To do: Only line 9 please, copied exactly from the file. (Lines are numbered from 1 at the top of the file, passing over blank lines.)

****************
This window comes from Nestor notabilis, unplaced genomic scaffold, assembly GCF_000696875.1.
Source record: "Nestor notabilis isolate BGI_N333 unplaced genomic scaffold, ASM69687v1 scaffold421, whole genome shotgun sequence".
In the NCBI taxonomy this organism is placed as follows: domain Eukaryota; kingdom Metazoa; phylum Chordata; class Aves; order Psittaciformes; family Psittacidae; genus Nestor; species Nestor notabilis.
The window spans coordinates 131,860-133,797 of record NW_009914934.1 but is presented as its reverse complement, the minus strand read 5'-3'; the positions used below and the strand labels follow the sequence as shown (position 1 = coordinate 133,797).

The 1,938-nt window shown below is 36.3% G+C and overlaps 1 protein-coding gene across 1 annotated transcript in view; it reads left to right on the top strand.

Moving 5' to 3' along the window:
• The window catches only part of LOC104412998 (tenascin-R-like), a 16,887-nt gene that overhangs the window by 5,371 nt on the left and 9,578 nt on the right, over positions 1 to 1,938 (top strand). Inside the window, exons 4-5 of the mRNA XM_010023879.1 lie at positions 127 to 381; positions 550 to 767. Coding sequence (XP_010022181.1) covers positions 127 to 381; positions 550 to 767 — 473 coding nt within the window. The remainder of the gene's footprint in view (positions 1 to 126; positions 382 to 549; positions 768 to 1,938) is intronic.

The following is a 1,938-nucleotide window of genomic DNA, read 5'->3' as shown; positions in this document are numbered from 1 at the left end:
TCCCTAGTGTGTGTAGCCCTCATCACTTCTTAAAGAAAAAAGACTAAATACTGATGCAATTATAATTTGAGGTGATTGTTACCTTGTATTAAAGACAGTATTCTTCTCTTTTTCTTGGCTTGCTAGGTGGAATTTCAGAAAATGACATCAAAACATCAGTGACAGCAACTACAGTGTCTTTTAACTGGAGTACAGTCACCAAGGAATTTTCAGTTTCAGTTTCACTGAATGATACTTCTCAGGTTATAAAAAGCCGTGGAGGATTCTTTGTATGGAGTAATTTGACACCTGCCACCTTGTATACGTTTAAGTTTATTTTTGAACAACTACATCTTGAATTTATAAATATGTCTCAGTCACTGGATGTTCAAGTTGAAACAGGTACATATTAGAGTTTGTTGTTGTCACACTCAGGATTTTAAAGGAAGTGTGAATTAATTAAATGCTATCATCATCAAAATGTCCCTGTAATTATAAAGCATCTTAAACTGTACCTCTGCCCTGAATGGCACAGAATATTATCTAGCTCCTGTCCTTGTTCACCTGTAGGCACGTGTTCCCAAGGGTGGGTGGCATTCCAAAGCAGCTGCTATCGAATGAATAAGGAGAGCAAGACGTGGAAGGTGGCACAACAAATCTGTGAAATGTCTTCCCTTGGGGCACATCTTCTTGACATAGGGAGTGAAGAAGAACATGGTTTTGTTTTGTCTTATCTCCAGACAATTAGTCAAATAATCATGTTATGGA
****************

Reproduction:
TCCCTAGTGTGTGTAGCCCTCATCACTTCTTAAAGAAAAAAGACTAAATACTGATGCAATTATAATTTGAGGTGATTGTTACCTTGTATTAAAGACAGTATTCTTCTCTTTTTCTTGGCTTGCTAGGTGGAATTTCAGAAAATGACATCAAAACATCAGTGACAGCAACTACAGTGTCTTTTAACTGGAGTACAGTCACCAAGGAATTTTCAGTTTCAGTTTCACTGAATGATACTTCTCAGGTTATAAAAAGCCGTGGAGGATTCTTTGTATGGAGTAATTTGACACCTGCCACCTTGTATACGTTTAAGTTTATTTTTGAACAACTACATCTTGAATTTATAAATATGTCTCAGTCACTGGATGTTCAAGTTGAAACAGGTACATATTAGAGTTTGTTGTTGTCACACTCAGGATTTTAAAGGAAGTGTGAATTAATTAAATGCTATCATCATCAAAATGTCCCTGTAATTATAAAGCATCTTAAACTGTACCTCTGCCCTGAATGGCACAGAATATTATCTAGCTCCTGTCCTTGTTCACCTGTAGGCACGTGTTCCCAAGGGTGGGTGGCATTCCAAAGCAGCTGCTATCGAATGAATAAGGAGAGCAAGACGTGGAAGGTGGCACAACAAATCTGTGAAATGTCTTCCCTTGGGGCACATCTTCTTGACATAGGGAGTGAAGAAGAACATGGTTTTGTTTTGTCTTATCTCCAGACAATTAGTCAAATAATCATGTTATGGA